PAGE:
Van Gogh and Absinthe

Although the Dutch postimpressionist Vincent Van Gogh is now highly acclaimed, he received little recognition in his lifetime. Instead, he lead a difficult life which included depression, bizarre psychiatric symptoms, and finally suicide. Van Gogh’s difficult life –with all its romantic and tragic elements — has been the focus of much medical speculation. His unusual painting style, psychiatric internment, and voluminous correspondence have proven fertile ground for the theories of modern physicians seeking to diagnosis his ailments. Some of these theories have suggested that some kind of drug-induced intoxication was responsible for his painting style and medical symptoms.

Arnold (1988) has argued that Van Gogh’s absinthe drinking played an important role in his illness. In various publications, he (and his colleagues) have suggested that Van Gogh suffered from acute intermittent porphyria (Bonkovsky et al., 1992; Loftus and Arnold, 1991). In this syndrome, a genetic defect in hepatic heme synthesis causes attacks. Symptoms during these attacks can include acute abdominal pain, anxiety, hysteria, delirium, phobias, psychosis, organic disorders, agitation, depression, and altered consciousness from tiredness to coma (Burgovne et al., 1995). Sometimes only one or a few of these symptoms are present during an attack. Attacks can be brought on by nutritional and environmental factors. Van Gogh’s fasting, overworking, malnutrition, and alcohol and absinthe use could have all contributed to triggering attacks.

If Van Gogh did indeed have acute intermittent porphyria, absinthe could have played a particularly significant role. In an in vitro study using chick embryo liver cells, Bonkovsky et al. (1992) have demonstrated that alpha-thujone and some related terpenes are porphyrogenic. In other words, assuming terpenes accumulate to a sufficient extent in the liver, drinking absinthe could trigger attacks in someone with a genetic defect in hepatic heme synthesis. This theory seems particularly compelling because it explains Van Gogh’s symptoms, the age of onset of his problems, the diseases suffered by other family members, and the role of his lifestyle in contributing to his illness.

Arnold (1988) has further suggested that Van Gogh’s fondness for absinthe developed into a generalized craving for thujone and related terpene molecules. Van Gogh is known to have used large amounts of camphor (another terpene) in an attempt to treat insomnia. Furthermore, there are several instances of bizarre behavior which (attempts to eat paint and drink turpentine and kerosene) Arnold sees as evidence for this craving. Although this idea is interesting, there is no strong evidence that terpenes are addictive in this manner. I also wonder if Arnold is not reading too much into Van Gogh’s behavior. Not every action of mentally ill or delirious individuals can be explained, after all. Still, even if Van Gogh were only addicted to the alcohol in absinthe, such an addiction could conceivably have kept Van Gogh see-sawing between alcohol withdrawal and porphyric attacks.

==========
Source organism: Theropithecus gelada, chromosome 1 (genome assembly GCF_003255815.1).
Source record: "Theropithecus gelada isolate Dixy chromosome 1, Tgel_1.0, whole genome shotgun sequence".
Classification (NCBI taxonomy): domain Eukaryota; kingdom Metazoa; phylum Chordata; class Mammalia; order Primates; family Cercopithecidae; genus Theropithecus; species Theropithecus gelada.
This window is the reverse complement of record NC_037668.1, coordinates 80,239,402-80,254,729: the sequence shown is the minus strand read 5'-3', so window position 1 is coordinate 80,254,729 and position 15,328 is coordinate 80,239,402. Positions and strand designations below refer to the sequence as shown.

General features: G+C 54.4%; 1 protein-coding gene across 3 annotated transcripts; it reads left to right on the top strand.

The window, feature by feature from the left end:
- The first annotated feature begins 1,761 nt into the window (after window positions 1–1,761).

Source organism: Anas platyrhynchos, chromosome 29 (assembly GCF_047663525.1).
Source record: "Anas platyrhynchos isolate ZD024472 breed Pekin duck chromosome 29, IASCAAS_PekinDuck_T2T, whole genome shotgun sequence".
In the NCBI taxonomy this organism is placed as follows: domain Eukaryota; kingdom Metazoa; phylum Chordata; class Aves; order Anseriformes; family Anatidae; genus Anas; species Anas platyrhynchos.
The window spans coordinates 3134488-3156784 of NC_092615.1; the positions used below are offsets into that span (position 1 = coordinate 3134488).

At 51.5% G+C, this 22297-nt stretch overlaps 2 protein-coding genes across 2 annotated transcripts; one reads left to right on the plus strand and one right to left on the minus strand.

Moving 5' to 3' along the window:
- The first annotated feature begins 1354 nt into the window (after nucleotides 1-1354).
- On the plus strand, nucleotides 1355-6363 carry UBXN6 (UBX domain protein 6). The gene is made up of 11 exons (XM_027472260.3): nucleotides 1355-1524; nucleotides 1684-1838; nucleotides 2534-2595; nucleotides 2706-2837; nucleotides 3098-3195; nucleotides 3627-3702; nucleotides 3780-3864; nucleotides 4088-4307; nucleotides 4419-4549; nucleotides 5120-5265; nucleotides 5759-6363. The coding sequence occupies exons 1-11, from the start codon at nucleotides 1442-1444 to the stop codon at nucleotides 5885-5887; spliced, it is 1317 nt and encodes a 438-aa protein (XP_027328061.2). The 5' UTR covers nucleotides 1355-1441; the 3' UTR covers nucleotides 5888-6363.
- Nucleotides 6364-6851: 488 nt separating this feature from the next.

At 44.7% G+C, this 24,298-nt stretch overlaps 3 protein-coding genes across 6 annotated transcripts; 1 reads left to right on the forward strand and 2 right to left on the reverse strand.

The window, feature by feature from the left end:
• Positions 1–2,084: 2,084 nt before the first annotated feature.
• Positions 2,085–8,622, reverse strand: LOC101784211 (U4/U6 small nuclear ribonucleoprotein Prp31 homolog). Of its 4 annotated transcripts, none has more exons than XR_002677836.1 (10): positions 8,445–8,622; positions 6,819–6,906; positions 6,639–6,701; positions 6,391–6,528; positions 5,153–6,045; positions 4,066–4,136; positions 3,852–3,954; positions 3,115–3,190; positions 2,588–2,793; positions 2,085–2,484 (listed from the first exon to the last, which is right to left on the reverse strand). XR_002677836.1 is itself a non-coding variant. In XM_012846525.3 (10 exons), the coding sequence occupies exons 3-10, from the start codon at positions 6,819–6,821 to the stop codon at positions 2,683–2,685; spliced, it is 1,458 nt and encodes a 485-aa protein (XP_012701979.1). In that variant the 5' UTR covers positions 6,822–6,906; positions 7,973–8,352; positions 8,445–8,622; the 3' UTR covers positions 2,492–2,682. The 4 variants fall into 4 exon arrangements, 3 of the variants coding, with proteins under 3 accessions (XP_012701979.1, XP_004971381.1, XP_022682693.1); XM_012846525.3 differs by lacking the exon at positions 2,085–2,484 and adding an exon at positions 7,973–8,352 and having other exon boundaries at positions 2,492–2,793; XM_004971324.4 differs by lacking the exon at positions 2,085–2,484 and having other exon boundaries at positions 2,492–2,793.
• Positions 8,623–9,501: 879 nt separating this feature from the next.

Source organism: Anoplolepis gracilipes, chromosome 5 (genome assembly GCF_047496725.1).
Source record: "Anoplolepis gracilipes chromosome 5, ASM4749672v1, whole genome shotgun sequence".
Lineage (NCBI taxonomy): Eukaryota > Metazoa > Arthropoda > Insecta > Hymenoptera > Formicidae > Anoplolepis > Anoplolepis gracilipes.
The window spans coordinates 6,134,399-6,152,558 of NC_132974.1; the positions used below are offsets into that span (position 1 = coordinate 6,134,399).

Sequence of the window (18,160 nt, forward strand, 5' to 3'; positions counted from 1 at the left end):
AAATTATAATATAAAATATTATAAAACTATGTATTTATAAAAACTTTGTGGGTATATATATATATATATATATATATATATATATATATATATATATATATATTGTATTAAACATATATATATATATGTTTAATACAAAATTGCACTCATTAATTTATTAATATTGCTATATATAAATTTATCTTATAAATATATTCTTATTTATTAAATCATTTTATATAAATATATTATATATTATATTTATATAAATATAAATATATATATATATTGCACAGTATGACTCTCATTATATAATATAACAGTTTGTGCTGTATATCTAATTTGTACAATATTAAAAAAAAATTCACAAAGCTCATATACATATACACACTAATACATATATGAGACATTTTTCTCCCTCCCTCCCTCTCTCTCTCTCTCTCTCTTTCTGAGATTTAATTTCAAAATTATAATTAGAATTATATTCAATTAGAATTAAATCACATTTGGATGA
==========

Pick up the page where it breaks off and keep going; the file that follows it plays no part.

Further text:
Other authors have focused on Van Gogh’s paintings and whether his illness or drug use might have contributed to his creativity. One theory (Lee 1981) is that the bright yellow hues and character of his later works were the result of digitalis intoxication, which can produce xanthopsia (yellow vision) and coronas (glowing haloes around objects). Although there is no definite record of Van Gogh receiving this drug, it was used as a treatment for epilepsy and Van Gogh twice painted his physician holding a fox glove (Digitalis purpurea) plant, from which digitalis is extracted. Santonin, which is found in low concentrations in Artemisia absinthium and Artemisia pontica, is also known to cause xanthopsia. However, Arnold and Loftus (1991) have determined that the amount of santonin in absinthe would have been insufficient to produce xanthopsia. Santonin therefore cannot be an explanation for Van Gogh’s painting style, while digitalis may have played some role.

In general, I think this type of speculation on the contribution of drugs and illness to art is unproductive. It often seems to rely on an underlying assumption that breaks from ‘realistic’ representation require some explanation other than the artist’s intent. Despite these reservations, I think a case can be made that Van Gogh’s experience with mental illness and absinthe intoxication may have influenced his painting. As Arnold and Loftus (1991) write: …novel experiences of relative sizes, shapes, and colours perceived under the influence of absinthe may have been recalled later and incorporated into new and daring compositions, perspectives, and palettes (p. 507).

Other artists have been known to find inspiration in drug use. However, the connection between creativity and drug intoxication is complex. Drug taking is a social activity. At the same time as an artist is taking a drug, he or she is often interacting with some social group with its own beliefs, behaviors, and aesthetics. When Van Gogh began to drink absinthe, he probably did so in a cafe frequented by writers and artists. It is impossible to separate the artistic influence of that stimulating social environment from whatever effects absinthe could have had on his perception and creativity.

Her you can read about other Famous Artists Who Used Absinthe.

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